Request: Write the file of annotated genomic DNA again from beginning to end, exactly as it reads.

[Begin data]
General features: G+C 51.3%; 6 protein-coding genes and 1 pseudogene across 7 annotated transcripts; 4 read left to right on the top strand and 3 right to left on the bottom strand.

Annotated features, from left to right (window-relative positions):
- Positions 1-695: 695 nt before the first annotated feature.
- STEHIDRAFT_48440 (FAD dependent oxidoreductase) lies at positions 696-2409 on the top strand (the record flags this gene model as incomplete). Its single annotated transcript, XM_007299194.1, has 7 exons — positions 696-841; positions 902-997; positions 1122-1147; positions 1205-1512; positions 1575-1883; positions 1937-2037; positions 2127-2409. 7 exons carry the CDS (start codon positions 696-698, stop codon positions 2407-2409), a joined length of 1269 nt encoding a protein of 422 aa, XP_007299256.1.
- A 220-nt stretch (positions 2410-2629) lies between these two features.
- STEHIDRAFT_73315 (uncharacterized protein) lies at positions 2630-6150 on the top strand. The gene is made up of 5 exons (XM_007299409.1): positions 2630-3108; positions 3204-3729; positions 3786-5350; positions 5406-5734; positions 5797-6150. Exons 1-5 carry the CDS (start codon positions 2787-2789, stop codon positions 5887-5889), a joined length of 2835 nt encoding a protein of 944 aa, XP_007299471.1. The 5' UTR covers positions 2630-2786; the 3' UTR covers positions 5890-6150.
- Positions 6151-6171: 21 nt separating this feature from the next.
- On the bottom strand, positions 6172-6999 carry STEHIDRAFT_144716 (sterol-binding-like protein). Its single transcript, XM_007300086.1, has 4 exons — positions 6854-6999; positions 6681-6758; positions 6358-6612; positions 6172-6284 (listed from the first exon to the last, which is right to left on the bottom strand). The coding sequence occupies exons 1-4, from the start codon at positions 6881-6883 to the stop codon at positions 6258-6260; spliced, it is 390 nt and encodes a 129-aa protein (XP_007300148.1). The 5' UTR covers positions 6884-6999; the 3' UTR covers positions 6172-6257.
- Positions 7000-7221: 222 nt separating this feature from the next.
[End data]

General features: G+C 51.3%; 6 protein-coding genes and 1 pseudogene across 7 annotated transcripts; 4 read left to right on the top strand and 3 right to left on the bottom strand.

Annotated features, from left to right (window-relative positions):
- Positions 1-695: 695 nt before the first annotated feature.
- STEHIDRAFT_48440 (FAD dependent oxidoreductase) lies at positions 696-2409 on the top strand (the record flags this gene model as incomplete). Its single annotated transcript, XM_007299194.1, has 7 exons — positions 696-841; positions 902-997; positions 1122-1147; positions 1205-1512; positions 1575-1883; positions 1937-2037; positions 2127-2409. 7 exons carry the CDS (start codon positions 696-698, stop codon positions 2407-2409), a joined length of 1269 nt encoding a protein of 422 aa, XP_007299256.1.
- A 220-nt stretch (positions 2410-2629) lies between these two features.
- STEHIDRAFT_73315 (uncharacterized protein) lies at positions 2630-6150 on the top strand. The gene is made up of 5 exons (XM_007299409.1): positions 2630-3108; positions 3204-3729; positions 3786-5350; positions 5406-5734; positions 5797-6150. Exons 1-5 carry the CDS (start codon positions 2787-2789, stop codon positions 5887-5889), a joined length of 2835 nt encoding a protein of 944 aa, XP_007299471.1. The 5' UTR covers positions 2630-2786; the 3' UTR covers positions 5890-6150.
- Positions 6151-6171: 21 nt separating this feature from the next.
- On the bottom strand, positions 6172-6999 carry STEHIDRAFT_144716 (sterol-binding-like protein). Its single transcript, XM_007300086.1, has 4 exons — positions 6854-6999; positions 6681-6758; positions 6358-6612; positions 6172-6284 (listed from the first exon to the last, which is right to left on the bottom strand). The coding sequence occupies exons 1-4, from the start codon at positions 6881-6883 to the stop codon at positions 6258-6260; spliced, it is 390 nt and encodes a 129-aa protein (XP_007300148.1). The 5' UTR covers positions 6884-6999; the 3' UTR covers positions 6172-6257.
- Positions 7000-7221: 222 nt separating this feature from the next.